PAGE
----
The day before Encarnación reached his agreement with the White Sox, Kole Calhoun signed a two-year, $16 million deal with a 2022 team option with the Diamondbacks. Over his final two seasons with the Angels, Calhoun took on a different profile — one that looked much like Encarnación’s. After averaging 92.0 mph in EV FB/LD in 2016 and 2017, Calhoun hit with more power, averaging 94.4 mph in 2018 and 95.0 mph in 2019. That extra thump did not translate into more home runs at first, as he hit 19 homers in 2018 just as he had done the year before. The increased exit velocity coincided with a drop in his pull rate on flyballs, but Calhoun increased that rate from 15.6 percent in 2018 to 28.5 percent in 2019. A career-high 33 home runs resulted, but for the second year in a row, he hit below .160 on ground balls and below .240 overall.

While Calhoun was only one home run shy of matching Encarnación this past season, he needed the full season to approach that level. Calhoun is not as prone to hit flyballs as Encarnación has been, and given that his 2019 pull rates on flyballs and on all batted balls were the highest of his career, he could be due for some power regression in 2020. At least he is making a lateral move in terms of home run park factors for left-handed hitters. Even assuming that MLB uses the same ball in 2020 that they did in 2019, we should view anything above 25 homers to be a bonus for Calhoun.

He may be coming off a season where he was a top 50 outfielder in standard Roto leagues, but there is no compelling reason to draft Calhoun in 12-team leagues in 2020. His situation in Arizona is no better than the one he is leaving behind in Anaheim, and his 33-homer season could have been an aberration. If Calhoun goes undrafted, it makes sense to monitor his early power production and pull rate, as he could be a hitter to target on waivers. For the most part, though, he should only be on the radar of owners in mixed leagues with at least 14 teams.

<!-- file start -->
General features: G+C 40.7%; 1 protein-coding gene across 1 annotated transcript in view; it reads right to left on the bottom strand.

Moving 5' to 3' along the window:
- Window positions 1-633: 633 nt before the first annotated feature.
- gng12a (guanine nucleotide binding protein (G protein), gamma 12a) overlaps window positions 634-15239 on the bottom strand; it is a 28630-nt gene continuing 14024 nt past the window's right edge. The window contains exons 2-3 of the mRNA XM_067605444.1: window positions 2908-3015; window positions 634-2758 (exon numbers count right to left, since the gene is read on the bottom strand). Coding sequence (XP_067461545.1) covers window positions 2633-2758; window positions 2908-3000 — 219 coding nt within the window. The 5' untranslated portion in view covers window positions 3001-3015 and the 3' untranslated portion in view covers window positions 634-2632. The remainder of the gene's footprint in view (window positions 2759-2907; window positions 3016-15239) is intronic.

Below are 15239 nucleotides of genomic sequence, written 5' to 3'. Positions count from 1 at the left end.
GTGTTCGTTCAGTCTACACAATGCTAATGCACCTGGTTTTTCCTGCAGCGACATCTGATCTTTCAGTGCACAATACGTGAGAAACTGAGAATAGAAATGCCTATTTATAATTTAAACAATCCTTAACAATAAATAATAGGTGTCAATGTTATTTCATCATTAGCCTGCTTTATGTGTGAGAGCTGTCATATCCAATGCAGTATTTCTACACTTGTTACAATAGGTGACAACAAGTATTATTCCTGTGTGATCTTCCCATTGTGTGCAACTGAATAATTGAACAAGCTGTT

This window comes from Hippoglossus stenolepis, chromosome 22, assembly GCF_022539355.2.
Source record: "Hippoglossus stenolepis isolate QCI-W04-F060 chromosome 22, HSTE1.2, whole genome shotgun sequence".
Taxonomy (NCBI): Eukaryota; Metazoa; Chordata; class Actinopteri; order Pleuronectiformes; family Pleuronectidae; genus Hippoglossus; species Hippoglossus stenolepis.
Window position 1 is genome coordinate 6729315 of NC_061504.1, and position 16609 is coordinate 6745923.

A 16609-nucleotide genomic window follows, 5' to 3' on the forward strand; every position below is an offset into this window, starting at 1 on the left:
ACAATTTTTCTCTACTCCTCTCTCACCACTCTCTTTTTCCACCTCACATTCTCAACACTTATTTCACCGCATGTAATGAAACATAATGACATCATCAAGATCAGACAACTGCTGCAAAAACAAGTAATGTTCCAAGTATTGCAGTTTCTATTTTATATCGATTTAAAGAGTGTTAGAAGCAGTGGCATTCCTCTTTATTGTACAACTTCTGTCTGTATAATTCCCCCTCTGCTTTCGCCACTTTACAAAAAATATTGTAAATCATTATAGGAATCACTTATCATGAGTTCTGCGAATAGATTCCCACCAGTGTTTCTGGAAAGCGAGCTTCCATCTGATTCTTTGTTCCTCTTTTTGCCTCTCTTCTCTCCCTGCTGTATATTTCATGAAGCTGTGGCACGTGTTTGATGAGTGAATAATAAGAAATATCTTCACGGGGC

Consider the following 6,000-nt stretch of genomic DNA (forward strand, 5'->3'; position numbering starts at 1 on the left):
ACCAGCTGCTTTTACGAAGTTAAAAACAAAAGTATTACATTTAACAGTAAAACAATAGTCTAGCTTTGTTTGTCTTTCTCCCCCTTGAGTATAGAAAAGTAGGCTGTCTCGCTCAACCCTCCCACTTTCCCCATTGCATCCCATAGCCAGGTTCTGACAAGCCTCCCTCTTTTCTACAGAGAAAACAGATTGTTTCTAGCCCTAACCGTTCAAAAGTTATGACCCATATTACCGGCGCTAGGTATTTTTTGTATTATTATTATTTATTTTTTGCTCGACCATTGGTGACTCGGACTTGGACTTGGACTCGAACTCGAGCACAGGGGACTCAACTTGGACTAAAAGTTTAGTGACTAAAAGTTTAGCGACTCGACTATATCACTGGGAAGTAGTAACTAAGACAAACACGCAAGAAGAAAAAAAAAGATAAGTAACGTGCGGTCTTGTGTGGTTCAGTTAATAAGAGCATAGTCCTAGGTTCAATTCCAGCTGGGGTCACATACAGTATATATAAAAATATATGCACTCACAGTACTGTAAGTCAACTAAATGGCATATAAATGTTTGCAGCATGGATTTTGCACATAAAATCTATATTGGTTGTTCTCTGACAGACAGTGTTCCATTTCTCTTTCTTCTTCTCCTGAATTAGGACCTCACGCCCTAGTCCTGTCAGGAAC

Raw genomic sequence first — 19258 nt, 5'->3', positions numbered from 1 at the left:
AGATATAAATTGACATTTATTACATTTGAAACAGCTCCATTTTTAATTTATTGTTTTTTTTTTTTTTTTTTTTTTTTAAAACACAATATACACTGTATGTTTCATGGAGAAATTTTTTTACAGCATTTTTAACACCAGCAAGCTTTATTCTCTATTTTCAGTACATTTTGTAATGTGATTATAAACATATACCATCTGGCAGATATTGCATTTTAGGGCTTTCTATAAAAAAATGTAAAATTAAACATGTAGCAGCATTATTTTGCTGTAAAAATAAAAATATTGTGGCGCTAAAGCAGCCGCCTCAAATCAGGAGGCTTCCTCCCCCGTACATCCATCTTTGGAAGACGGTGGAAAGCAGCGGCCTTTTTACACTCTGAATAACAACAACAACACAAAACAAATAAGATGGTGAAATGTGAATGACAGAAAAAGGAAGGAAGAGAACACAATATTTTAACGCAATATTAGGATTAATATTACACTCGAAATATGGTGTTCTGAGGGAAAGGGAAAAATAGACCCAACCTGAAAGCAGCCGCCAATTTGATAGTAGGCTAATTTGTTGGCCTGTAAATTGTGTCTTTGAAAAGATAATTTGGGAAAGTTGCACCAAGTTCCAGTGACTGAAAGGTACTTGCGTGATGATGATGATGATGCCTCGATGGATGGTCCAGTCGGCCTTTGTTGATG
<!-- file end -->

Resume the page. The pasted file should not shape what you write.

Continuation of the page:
Al Melchior has been writing about Fantasy baseball and sim games since 2000, and his work has appeared at CBSSports.com, BaseballHQ, Ron Shandler's Baseball Forecaster and FanRagSports. He has also participated in Tout Wars' mixed auction league since 2013. You can follow Al on Twitter @almelchiorbb and find more of his work at almelchior.com.

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It’s entirely possible that the move from Anaheim to Arizona will hurt Calhoun’s power. Arizona introduced the humidor in 2018 and Anaheim lowered the RF fence in 2018 (well, really just lowered the line on the fence, but same idea). So we only have 2 years of data. Per Park Factors here at FG they were pretty similar in 2018 but 2019 isn’t up yet. However, per Baseball Prospectus, Anaheim was actually a much better HR park for lefties in both 2018 and 2019.